"Slowly, I began to see signs of what he truly was, but I was young and inexperienced, and I did not want to believe it. Besides, I was only doing my duty as a doctor, and I could not refuse him treatment, no matter what he was, so I ignored the signs I was noticing. They were really only small things, anyway, a lie that I told myself was a miscommunication, a couple of broken promises for which I made excuses. Then, one night he asked me to step over the line. I guess I had known all along that that day would come. Well, by that time, I didn't see any way out. I could not, would not, do what he was asking. To do so would have violated everything any decent person holds sacred. Understand that he was a powerful man, with eyes and ears in many courts, and I was in his territory. I had seen his hideout. He could not allow me to leave and we both knew it. We also both knew that I was more valuable to him alive than dead, and if he killed me, there would be some difficult questions he did not want to answer.

"The next thing I remember, we were at the hideout, and there was a fire. The building burned to the ground. I rescued everyone I was able to reach, and spent the next two days patching them up and keeping them alive. At first I thought he had died in the fire, but the rescuers never found a body. As time passed, I began to suspect that he had started that fire. It too conveniently solved a few problems for him.

"After that, I must have caught up to him again, somehow, or he must have caught up with me. I don't remember it, but I do remember being again, briefly, in his presence, and I remember him leaving. It wasn't until later that I realized he had left me there as bait for the Vulcan guards pursuing him. They caught me, and I went to sleep that night under heavy Vulcan guard, awaiting a hearing the next day. I woke up two days later in a Federation holding cell, completely devoid of memory, and was released later that day. What I have remembered in the intervening years has come back in bits and pieces. I'm sorry, but that's all I remember."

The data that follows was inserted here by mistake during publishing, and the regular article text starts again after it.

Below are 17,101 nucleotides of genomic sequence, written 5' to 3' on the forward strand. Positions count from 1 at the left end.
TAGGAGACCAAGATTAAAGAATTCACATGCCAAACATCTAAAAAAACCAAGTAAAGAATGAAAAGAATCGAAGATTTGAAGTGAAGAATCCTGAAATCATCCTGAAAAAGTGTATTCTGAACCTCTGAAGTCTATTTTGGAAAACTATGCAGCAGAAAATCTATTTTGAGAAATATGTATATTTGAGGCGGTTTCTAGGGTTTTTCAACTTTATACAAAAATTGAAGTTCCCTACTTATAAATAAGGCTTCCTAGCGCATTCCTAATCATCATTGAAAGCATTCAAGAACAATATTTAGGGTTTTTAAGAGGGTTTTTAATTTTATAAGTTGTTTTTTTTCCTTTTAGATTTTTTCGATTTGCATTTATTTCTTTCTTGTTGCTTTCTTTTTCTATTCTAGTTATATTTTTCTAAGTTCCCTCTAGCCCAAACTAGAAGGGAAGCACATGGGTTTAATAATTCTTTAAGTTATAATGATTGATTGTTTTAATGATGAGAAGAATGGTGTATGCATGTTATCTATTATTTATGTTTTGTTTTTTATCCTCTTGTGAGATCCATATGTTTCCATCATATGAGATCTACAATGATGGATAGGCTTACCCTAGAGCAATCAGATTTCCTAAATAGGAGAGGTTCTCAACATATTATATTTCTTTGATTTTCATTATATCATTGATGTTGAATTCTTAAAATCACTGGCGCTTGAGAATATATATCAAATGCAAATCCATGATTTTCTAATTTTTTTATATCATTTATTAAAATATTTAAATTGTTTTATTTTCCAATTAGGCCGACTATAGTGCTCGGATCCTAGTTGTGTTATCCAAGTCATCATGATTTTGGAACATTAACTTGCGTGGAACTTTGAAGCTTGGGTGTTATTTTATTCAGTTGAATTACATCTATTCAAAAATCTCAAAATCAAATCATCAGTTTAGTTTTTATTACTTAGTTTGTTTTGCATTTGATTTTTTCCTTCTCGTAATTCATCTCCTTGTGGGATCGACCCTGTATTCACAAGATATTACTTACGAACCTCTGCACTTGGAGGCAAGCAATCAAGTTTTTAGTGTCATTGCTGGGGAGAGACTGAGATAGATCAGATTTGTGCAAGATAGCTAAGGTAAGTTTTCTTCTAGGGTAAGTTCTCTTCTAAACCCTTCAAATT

Ambassador Sarek of Vulcan regarded her frankly for a moment, and then turned to McCoy. "Is there anything you can do to help her remember?"

"Yes, plenty, but it will take time."

"Time is what we do not have, Doctor. Truth drug won't help her?"

"It might, but if she's not ready to remember, she'll fight it, and that could hurt her more than it helps her. I'd prefer to allow her the time she needs to remember on her own." Sarek looked at Captain Kirk.

"Captain, I have a suggestion. It is possible that I have a solution to both of our problems. With the Commodore's permission, I'd like to meld with her. Perhaps I can help restore her memory, and look at the classified information she is concealing for this mission. Though I will not share it with you, you would at least know whether she is telling the truth about trying to sabotage the ship." Kirk considered for a moment, then nodded. Something was better than nothing.

"Carry on, Ambassador."

"Commodore?" She sat staring mutely at the Vulcan Ambassador, he who held sway over the destinies of entire planets, and considered what he asked of her. Her eyes acknowledged the sacrifice he was making in the offer, and honored him for it. Slowly, she shook her head, and they all read the discomfort in her features. Quietly, Kirk spoke up. "Once I make the decision to turn this over to Starfleet Command, what happens will be up to them. I can assure you that you can have no better allies than the men in this room."

"And what happens if you don't like what you find when you look inside my mind, Ambassador? Answer me that."

"It is not a matter of like or dislike. What is there simply is, and you must deal with it. I only seek to assist." She knew what he was offering her. This would quite possibly be more difficult for him than for her, and she felt a bit ashamed of herself as she realized that.

Another voice spoke quietly from the corner, and she suddenly realized she had not known that Spock was standing there, he was so quiet. "Commodore, do you trust me?"

"Yes, of course, Mr. Spock." She spoke without hesitation.